Five years later Jack was involved in a motor vehicle accident and he subsequently became a quadriplegic. Following the accident he became very depressed and began drinking heavily. Full-time paid carers cared for Jack initially. However, his alcoholism worsened and he would become quite angry, abusive and sexually disinhibited.

The care organisation would no longer provide care for him, as it was not safe for the staff to attend.

When should I declare my relationship to Centrelink?

Shirley reluctantly agreed to move back into the marital home to care for Jack as she recently retired from work and could claim CP. Shirley and Jack had never divorced and they still jointly own the home. Finding - Shirley and Jack could not be considered to be living in a de facto relationship.

Shirley is providing the care and support of Jack not because she feels a commitment to their relationship, but due to the fact there was no-one else to care for him and admission to a nursing home was not appropriate due to his age. Evidence In deciding de facto cases, both parties may be interviewed and asked to provide additional information.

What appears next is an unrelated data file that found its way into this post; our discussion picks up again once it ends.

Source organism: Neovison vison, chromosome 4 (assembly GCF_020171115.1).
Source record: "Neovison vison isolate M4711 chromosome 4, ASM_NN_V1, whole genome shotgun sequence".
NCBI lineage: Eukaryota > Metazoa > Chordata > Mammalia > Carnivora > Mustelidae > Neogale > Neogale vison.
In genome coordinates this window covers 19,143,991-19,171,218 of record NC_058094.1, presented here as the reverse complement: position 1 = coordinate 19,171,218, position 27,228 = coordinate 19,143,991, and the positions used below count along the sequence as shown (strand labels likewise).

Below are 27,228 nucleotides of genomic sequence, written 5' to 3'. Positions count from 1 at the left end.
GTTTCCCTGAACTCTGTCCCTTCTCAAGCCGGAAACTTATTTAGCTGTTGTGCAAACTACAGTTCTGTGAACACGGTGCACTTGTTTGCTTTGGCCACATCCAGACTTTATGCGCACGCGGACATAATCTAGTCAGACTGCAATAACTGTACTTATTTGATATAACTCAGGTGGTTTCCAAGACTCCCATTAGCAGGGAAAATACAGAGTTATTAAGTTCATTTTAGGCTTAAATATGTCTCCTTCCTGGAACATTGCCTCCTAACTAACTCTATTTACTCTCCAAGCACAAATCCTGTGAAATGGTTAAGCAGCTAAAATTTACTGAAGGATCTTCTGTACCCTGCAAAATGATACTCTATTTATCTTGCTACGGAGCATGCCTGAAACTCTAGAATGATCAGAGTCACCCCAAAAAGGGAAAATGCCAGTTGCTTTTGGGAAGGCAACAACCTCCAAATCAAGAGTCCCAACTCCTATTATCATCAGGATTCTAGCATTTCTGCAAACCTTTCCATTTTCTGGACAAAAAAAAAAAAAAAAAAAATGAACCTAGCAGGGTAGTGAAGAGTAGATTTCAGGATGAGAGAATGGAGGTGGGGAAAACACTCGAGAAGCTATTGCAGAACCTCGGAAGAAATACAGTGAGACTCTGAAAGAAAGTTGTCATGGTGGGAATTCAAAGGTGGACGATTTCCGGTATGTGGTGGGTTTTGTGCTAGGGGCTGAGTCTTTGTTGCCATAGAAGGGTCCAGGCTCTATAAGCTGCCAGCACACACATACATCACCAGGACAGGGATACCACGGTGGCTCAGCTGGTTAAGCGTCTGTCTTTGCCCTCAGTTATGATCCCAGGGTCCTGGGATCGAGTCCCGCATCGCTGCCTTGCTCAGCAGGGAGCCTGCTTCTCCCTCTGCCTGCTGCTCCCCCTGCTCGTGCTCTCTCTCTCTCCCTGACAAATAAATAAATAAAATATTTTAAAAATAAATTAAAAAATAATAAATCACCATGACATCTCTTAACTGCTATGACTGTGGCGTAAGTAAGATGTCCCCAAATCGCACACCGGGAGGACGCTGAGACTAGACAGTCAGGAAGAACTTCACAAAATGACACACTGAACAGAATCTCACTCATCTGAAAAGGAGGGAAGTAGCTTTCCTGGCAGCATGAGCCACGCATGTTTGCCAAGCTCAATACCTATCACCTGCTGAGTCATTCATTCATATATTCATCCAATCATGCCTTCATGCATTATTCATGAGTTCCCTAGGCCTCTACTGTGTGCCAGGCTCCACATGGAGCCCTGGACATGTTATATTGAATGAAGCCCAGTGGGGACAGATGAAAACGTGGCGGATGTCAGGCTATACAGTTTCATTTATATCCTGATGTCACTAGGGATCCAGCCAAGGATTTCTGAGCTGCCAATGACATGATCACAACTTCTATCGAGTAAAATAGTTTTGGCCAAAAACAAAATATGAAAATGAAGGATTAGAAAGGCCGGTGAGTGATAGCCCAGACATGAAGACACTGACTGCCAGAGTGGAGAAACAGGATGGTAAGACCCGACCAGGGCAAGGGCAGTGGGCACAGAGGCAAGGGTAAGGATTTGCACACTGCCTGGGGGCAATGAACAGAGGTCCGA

Consideration is then given to the range of information available to determine whether the parties are living in a de facto relationship. When deciding to interview a partner for additional information discretion must be exercised to ensure that the contact is appropriate.

For instance, there may be circumstances, such as domestic violence, where it is not appropriate to interview a partner at all. Centrelink records, external sources, e. It is not mandatory to obtain evidence from independent professionals to reach a decision that a person is not a member of a couple. A thorough investigation is to take place before a decision is made, and where possible all evidence is to be verified by external sources in writing.

Unless evidence is available, the decision maker should not form an opinion that a person is a member of a couple. Moral judgements or suspicions are not relevant to the decision. Factors to consider for investigating de facto relationships The 5 factors to be considered in establishing whether a de facto relationship exists are: Making a determination that a person is a member of a couple requires that the indicators for a de facto relationship outweigh the indicators that the person is not in a de facto relationship.